His gazebo is a work of art, and his very own creation. It looks good, and fits well with the rest of the garden.

I expressed to him my thoughts on its stability, its beauty.  He tried to put himself and his creativity down, but I kept at him, praising him and his talents.  He told me he wanted his dad to be happy with it and tell him he liked it, but he was afraid of letting his dad know what he had built.

I saw that familiar fear of rejection, that sense of “I am not good enough” in his face.

I became his dad for a few precious moments, letting him hear words of praise and adulation fill his ears. I let him know he was a good man, a man of talent and ability.

He smiled, and shook my hand.  And, perhaps, in all of those few minutes, there was a feeling that he was, indeed, a man of worth, a man of value and talent.  And, there was a dad in his life who thought he was worth something after all.

Shifting the Sun
When your father dies, say the Irish,
you lose your umbrella against bad weather.
May his sun be your light, say the Armenians.
When your father dies, say the Welsh,
you sink a foot deeper into the earth.
May you inherit his light, say the Armenians.
When your father dies, say the Canadians,
you run out of excuses.
May you inherit his sun, say the Armenians.
When your father dies, say the French,
you become your own father.
May you stand up in his light, say the Armenians.
When you father dies, say the Indians,
he comes back as the thunder.
May you inherit his light, say the Armenians.
When your father dies, say the Russians,
he takes your childhood with him.
May you inherit his light, say the Armenians.
When your father dies, say the English,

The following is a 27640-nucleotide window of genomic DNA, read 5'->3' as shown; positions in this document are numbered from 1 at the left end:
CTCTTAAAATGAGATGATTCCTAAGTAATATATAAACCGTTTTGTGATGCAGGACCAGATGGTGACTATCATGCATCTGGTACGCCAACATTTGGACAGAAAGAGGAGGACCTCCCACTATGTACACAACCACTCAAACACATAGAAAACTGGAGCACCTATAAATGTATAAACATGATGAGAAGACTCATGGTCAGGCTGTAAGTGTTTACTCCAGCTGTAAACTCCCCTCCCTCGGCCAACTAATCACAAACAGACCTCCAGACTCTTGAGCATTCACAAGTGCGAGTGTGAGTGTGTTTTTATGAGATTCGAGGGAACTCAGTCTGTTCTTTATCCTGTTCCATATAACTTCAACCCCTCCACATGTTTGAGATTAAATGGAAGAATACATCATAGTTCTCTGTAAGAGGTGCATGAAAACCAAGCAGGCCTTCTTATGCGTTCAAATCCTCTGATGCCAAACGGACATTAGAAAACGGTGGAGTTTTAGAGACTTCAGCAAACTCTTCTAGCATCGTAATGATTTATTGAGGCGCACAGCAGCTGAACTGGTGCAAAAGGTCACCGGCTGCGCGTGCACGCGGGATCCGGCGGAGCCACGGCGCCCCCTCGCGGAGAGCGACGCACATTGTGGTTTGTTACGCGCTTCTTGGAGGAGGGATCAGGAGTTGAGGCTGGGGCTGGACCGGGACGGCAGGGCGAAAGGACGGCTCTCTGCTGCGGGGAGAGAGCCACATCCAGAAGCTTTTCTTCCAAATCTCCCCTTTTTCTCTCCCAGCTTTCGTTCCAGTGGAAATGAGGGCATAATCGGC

you join his club you vowed you wouldn’t.
May you inherit his sun, say the Armenians.
When your father dies, say the Armenians,
your sun shifts forever.
And you walk in his light.

~ Diana Der-Hovanessian ~

Tuesday, June 16, 2015

Fathering Time

Fathering occurs unexpectedly, often in the richest, most productive ways. 

Undefined, unlimited by the clock and the calendar, those moments of rich, intense interaction suddenly come into our lives, without us often being aware until it comes upon us. In the moment, space opens up between us, and the energy, the love, flows. 

Wisdom comes out of our heart and, often unspoken, shared. Emotions pass between us, and the gifts of the moment are exchanged. 
The refrigerator calendar announces that Fathers’ Day is coming, but the fathering moments don’t pay attention to that, nor do these heart to heart conversations need to have a Hallmark card or a boxed up tie to get the juices flowing, to say what is deep inside of us, as we reach out to someone we love, and just be a dad.

This work we do, being the dad, a small moment of reaching out, giving a compliment, a hug, sharing a few words of wisdom, comes at unexpected moments. The phone rings, there is a welcoming silence in the car, or time to put your arm around someone and give a squeeze, and then, the moment is gone. 

Life gets busy, and the daily to do list is calling. But, I try to find those moments to do my real work, the important work, of just being there, listening and speaking with my heart, just being a dad.  

—Neal Lemery 6/16/2015

Monday, June 1, 2015

Peace Out Loud: Tillamook for Love!

A guest blog from my friend, Romy Carver. She is an advocate for justice and truth. She writes about the social consciousness conversation our town is having. Peace Out Loud: Tillamook for Love!: Ah, small town life.  I live in a town where, if your house catches fire, a loved one dies, or you have a flood (which is common here), peo...